Democracy Gone Astray

Democracy, being a human construct, needs to be thought of as directionality rather than an object. As such, to understand it requires not so much a description of existing structures and/or other related phenomena but a declaration of intentionality.
This blog aims at creating labeled lists of published infringements of such intentionality, of points in time where democracy strays from its intended directionality. In addition to outright infringements, this blog also collects important contemporary information and/or discussions that impact our socio-political landscape.

All the posts here were published in the electronic media – main-stream as well as fringe, and maintain links to the original texts.

[NOTE: Due to changes I haven't caught on time in the blogging software, all of the 'Original Article' links were nullified between September 11, 2012 and December 11, 2012. My apologies.]

Friday, September 04, 2015

Bobby Jindal Defends Kentucky Clerk Kim Davis

DENISON, Iowa -- Louisiana Gov. Bobby Jindal (R) said on Wednesday that a Kentucky county clerk had a right to refuse to issue marriage licenses to same-sex couples despite an order from a federal judge to do so.

Rowan County Clerk Kim Davis refused to issue marriage licenses on Tuesday, even after the Supreme Court rejected an application for a stay on a federal court order. As HuffPost's Cristian Farias reported, Davis cannot be fired from her position because she is an elected official. She can only be removed from office if she is impeached by the state legislature or charged with a crime.

Kentucky Clerk: It's 'Impossible' For Me To Marry Gay Couples

WASHINGTON -- The Kentucky county clerk who refuses to issue marriage licenses to same-sex couples said in a court filing on Wednesday that it's "impossible" for her to authorize these marriages and she should not be punished.

After the Supreme Court legalized same-sex marriage in June, Kentucky Gov. Steven Beshear (D) ordered county clerks in the state to uphold their oaths and follow the law. Rowan County clerk Kim Davis, who has been married four times, refused. After she was sued in federal court for her noncompliance and ordered to issue marriage licenses to all couples in the county, she refused again. After she sought a delay of that order and lost, she brought her plea all the way to the high court, which on Monday effectively required her to comply. She has since continued to defy the order, citing "God's authority."

'Provocative' Police Tactics Inflamed Ferguson Protests, Experts Find

WASHINGTON -- Law enforcement officials responding to demonstrations and unrest in Ferguson, Missouri, following the death of Michael Brown last August used a variety of inappropriate tactics and strategies that often exacerbated tensions, according to a report by policing experts that the Justice Department is releasing this week.

The assessment finds that deploying dogs for crowd control was "provocative," positioning snipers on top of armored vehicles during daytime protests "inflamed tensions," tear gas was "deployed inappropriately," and law enforcement used unconstitutional policing strategies that suppressed First Amendment rights. Such strategies "had the unintended consequence of escalating rather than diminishing tension," the report states.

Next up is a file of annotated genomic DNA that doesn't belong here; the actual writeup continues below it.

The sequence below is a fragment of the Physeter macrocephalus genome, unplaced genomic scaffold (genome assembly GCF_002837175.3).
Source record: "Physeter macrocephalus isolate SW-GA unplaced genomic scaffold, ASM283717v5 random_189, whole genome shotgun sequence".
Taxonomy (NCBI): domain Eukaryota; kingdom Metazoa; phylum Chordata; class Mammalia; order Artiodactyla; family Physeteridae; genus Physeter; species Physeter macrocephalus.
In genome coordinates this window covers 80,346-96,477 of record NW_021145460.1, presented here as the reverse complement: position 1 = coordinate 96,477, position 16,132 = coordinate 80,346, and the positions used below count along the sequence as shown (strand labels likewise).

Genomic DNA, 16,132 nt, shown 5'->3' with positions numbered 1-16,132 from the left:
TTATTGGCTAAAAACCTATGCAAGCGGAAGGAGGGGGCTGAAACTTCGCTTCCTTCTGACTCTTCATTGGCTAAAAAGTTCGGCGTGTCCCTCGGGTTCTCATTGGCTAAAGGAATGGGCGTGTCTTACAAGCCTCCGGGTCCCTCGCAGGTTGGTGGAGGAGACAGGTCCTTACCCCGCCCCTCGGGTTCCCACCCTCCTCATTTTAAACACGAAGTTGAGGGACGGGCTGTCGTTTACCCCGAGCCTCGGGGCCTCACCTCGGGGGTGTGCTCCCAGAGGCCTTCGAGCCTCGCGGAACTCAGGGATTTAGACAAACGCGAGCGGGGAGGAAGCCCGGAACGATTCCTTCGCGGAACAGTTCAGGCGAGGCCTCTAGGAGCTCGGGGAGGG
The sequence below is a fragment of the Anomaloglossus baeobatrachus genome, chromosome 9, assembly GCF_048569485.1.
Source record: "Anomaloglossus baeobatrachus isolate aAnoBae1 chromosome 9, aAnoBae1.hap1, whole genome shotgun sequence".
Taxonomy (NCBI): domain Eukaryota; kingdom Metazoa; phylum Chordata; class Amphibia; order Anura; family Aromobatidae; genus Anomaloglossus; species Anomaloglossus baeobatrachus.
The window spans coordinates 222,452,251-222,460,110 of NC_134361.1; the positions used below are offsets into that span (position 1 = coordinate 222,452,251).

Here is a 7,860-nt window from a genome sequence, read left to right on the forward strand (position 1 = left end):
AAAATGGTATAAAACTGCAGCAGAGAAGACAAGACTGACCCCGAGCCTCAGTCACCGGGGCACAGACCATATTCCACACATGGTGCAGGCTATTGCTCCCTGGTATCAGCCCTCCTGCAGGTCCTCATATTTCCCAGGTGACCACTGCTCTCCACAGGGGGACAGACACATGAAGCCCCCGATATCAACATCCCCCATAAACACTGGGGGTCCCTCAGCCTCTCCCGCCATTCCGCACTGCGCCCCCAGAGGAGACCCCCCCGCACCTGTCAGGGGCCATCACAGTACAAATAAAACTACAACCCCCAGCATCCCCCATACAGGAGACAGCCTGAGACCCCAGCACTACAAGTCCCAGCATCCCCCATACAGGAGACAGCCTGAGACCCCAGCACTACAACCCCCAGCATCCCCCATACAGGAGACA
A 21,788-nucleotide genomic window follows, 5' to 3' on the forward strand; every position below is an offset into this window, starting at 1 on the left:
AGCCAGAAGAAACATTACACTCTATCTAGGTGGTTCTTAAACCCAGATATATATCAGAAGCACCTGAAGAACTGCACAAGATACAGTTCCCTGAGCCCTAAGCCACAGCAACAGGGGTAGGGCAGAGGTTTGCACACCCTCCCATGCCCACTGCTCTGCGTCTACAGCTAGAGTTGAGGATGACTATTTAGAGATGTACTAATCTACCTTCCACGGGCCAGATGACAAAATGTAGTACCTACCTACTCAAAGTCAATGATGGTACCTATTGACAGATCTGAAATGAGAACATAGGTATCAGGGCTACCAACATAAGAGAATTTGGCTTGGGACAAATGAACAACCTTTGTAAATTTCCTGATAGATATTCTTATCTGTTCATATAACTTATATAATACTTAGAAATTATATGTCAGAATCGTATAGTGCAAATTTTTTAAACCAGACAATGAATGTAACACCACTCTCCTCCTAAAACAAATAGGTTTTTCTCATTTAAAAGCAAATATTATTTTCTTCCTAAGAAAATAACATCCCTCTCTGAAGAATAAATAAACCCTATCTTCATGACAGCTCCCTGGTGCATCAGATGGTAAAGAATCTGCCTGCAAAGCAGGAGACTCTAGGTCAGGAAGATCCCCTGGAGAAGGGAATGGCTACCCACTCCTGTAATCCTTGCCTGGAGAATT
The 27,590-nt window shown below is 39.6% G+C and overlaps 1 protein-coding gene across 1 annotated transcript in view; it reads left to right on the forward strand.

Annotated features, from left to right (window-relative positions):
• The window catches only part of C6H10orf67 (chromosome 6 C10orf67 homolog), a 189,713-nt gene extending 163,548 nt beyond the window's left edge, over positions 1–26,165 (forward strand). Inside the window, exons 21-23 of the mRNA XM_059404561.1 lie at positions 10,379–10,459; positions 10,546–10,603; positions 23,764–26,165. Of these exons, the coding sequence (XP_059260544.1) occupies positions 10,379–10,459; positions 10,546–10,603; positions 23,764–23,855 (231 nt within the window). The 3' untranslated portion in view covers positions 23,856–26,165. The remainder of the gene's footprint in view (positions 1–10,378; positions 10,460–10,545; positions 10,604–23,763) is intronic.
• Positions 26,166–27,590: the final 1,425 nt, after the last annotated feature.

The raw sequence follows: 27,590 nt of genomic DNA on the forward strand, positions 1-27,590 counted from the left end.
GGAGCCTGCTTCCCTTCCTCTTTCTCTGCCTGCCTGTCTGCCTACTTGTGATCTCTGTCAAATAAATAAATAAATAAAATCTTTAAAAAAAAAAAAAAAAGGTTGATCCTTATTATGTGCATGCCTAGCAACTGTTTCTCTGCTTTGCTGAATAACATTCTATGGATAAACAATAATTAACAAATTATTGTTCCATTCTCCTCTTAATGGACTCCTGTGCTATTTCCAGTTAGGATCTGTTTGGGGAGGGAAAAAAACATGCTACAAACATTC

Last September, as Islamic State militants rampaged through Syria and Iraq, the Pentagon hosted a top-secret meeting to debate strategy. At the invitation of the Defense Policy Board, which advises the secretary of defense, a small group of foreign policy eminences, including former National Security Advisor Zbigniew Brzezinski, former Secretary of State Madeleine Albright and former ambassador to Iraq Ryan Crocker, gathered in a conference room in the E-ring of the building.

China Puts On Huge Parade For World War II Anniversary

BEIJING, Sept 3 (Reuters) -- President Xi Jinping announced on Thursday he would cut troop levels by 300,000 as China held its biggest display of military might in a parade to commemorate victory over Japan in World War Two, an event shunned by most Western leaders.

China's confidence in its armed forces and growing military assertiveness, especially in the disputed South China Sea, has rattled the region and drawn criticism from Washington.

No receipts? No problem: Taxpayers reimburse parties for election expenses anyway

Federal political parties will be reimbursed tens of millions of dollars by taxpayers for their election expenses without having to provide any receipts or supporting documents detailing their costs – a situation Elections Canada describes as an “anomaly” that must be changed.

Chief Electoral Officer Marc Mayrand has urged changes to elections laws that allow federal parties to claim election expenses, half of which are reimbursed by taxpayers, without providing “vouchers” such as itemized receipts and other supporting documentation of their expenses.

AFN Urges Aboriginals To Vote, National Chief Doesn't Vote Himself

OTTAWA — The Assembly of First Nations says aboriginal voters could be deciding factors in as many as 51 ridings and, in a close race, could determine the outcome of the Oct. 19 federal election — if they actually cast ballots.

But AFN national chief Perry Bellegarde may have undercut his organization's campaign to mobilize aboriginal voters with a frank admission that he's never voted in the past and doesn't intend to do so this time either.

Fossil-Fuel Executives Are Making Obscene Amounts of Money for Wrecking the Planet—and Their Own Companies